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While very little is known about everyday life in North Korea, one widely publicised aspect is the nation’s intolerance for dissidence and attempts to undermine their regime. During Kim Jong-un’s first five years as ruler, he was reported to have executed 340 people in a bid to consolidate his power, according to a South Korean think-tank. Of that figure, 120 were senior government officials. They included the dictator’s uncle Jang Song-thaek who was later described as “factionalist filth” during Kim Jong-un’s New Year’s message in 2014. When the current leader vanished from the public eye in April and May, his sister Kim Yo-jong appeared to take the reins and made a number of statements on behalf of the country. But according to historical accounts, it appears that she will have to be careful in her approach and not upset her brother by posing any challenge to his rule.
Kim Jong-un became the leader of North Korea after his father Kim Jong-il died of a heart attack in December 2011.
Chris Mikul, who wrote ‘My Favourite Dictators’ last year, explained that he quickly asserted his power and quashed any suggestions that he would be a “figurehead” because of his age.
While Kim Jong-un’s date of birth has never been confirmed by the regime, it is believed he would have been between 27 and 29 years old when he rose to power.
Mr Mikul told Express.co.uk: “There are a lot of signs that he is a more benevolent character than his father and grandfather and has concern for the welfare of people.
“The use of Disney costumes would never have happened under Kim Jong-il, it’s just another reason why he is different – despite this he is still a brutal dictator.”
He claimed that while Kim Jong-un has been vastly different from his grandfather Kim Il-sung, the founding leader of North Korea, he would never do anything to put his authority at risk.
Mr Mikul added: “It’s not enough to jeopardise their power but there are little moments where they can seem to be human rather than monsters.”
During Kim Jong-un’s alleged attempts to consolidate power he had a number of government officials executed – including his uncle Jang Song-thaek.
He was Kim’s uncle and held a highly important role, the vice-chairman of the National Defence Commission – which is considered the nation’s second most important role.
The state claimed that Song-thaek had betrayed North Korea and was involved in a plot to undermine Kim Jong-un.
Details of the execution have never been confirmed or denied – as is often the case with the regime – but a number of shocking claims have since emerged.
The Hong Kong newspaper ‘Wen Wei Po’ alleged that Song-thaek along with other ‘traitors’ had been stripped naked and eaten alive by 120 dogs that had been starved for three days.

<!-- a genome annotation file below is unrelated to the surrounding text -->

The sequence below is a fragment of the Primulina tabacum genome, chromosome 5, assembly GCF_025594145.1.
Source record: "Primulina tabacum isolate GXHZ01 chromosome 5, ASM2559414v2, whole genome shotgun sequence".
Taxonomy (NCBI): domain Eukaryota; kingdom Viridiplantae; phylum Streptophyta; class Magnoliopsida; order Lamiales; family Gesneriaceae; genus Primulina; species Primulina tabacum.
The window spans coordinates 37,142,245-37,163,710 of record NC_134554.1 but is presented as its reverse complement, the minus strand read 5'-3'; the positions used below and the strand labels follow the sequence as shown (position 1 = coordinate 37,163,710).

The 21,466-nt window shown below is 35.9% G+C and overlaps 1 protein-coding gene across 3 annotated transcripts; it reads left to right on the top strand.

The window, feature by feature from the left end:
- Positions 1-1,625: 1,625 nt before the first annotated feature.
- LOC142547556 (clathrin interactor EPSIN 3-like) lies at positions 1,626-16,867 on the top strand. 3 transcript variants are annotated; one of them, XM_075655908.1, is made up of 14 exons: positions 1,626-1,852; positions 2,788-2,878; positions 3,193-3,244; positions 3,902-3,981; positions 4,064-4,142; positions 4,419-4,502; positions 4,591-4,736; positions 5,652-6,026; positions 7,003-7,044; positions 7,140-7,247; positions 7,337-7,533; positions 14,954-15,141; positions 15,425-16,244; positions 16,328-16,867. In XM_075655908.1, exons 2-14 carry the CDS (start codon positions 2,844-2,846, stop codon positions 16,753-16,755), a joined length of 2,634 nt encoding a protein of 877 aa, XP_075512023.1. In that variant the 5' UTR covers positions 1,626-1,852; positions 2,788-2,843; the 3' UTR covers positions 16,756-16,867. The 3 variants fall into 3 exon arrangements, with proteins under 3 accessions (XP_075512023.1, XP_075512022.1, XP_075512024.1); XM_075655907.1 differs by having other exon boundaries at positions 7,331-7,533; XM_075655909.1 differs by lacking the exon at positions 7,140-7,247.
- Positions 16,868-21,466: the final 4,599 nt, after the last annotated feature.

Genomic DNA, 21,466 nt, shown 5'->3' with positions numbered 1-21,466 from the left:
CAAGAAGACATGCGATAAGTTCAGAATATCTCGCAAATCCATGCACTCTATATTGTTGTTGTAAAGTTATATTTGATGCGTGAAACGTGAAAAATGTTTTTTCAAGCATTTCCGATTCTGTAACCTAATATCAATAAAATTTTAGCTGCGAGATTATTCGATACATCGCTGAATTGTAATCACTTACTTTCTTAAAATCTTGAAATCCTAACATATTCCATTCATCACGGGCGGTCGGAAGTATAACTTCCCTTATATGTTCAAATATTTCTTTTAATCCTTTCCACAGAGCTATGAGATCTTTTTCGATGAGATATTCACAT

Another report suggested that he had been brutally murdered with anti-aircraft machine guns.
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While the claims have not been verified it is known that the execution happened in front of other officials and it may have been a warning “not to revolt” to the public, according to one expert.
Aidan Foster-Carter, then a senior research fellow of Sociology and Modern Korea at Leeds University, told The Independent in 2016 that the “severe punishments” act as a deterrent.
He said: “I put no cruelty past the North Korean regime, but it does sound extreme even for them.
“In the recent past, they did have an effigy of the South Korean president mauled by dogs.”
While it is believed that Kim Yo-jong, Kim Jong-un’s sister, is in favour at the moment historical accounts suggest she will need to be careful not to overstep the mark.
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Under the dictator’s regime, those who stand against him appear to be at risk – and killings are further justified to the public through censored state media reports.
When Jang Song-thaek was executed he was described as “despicable sub-human scum, worse than a dog” despite the exact details of his crimes never being fully publicised.
His photographs were removed from official media and his image was digitally removed from pictures with other North Korean leaders.
Despite the beliefs that Kim Yo-jong may have been gearing-up to take over in the event of Kim Jong-un’s death – North Korea expert Chris Mikul believes this move is unlikely.
He told Express.co.uk: “I can’t think of any other woman who has had any role in politics in North Korea since it began, which gives us something to ponder about.
“I don’t know anyone who has spoken on behalf of any of the Kims until it happened either, so it’s unusual.”
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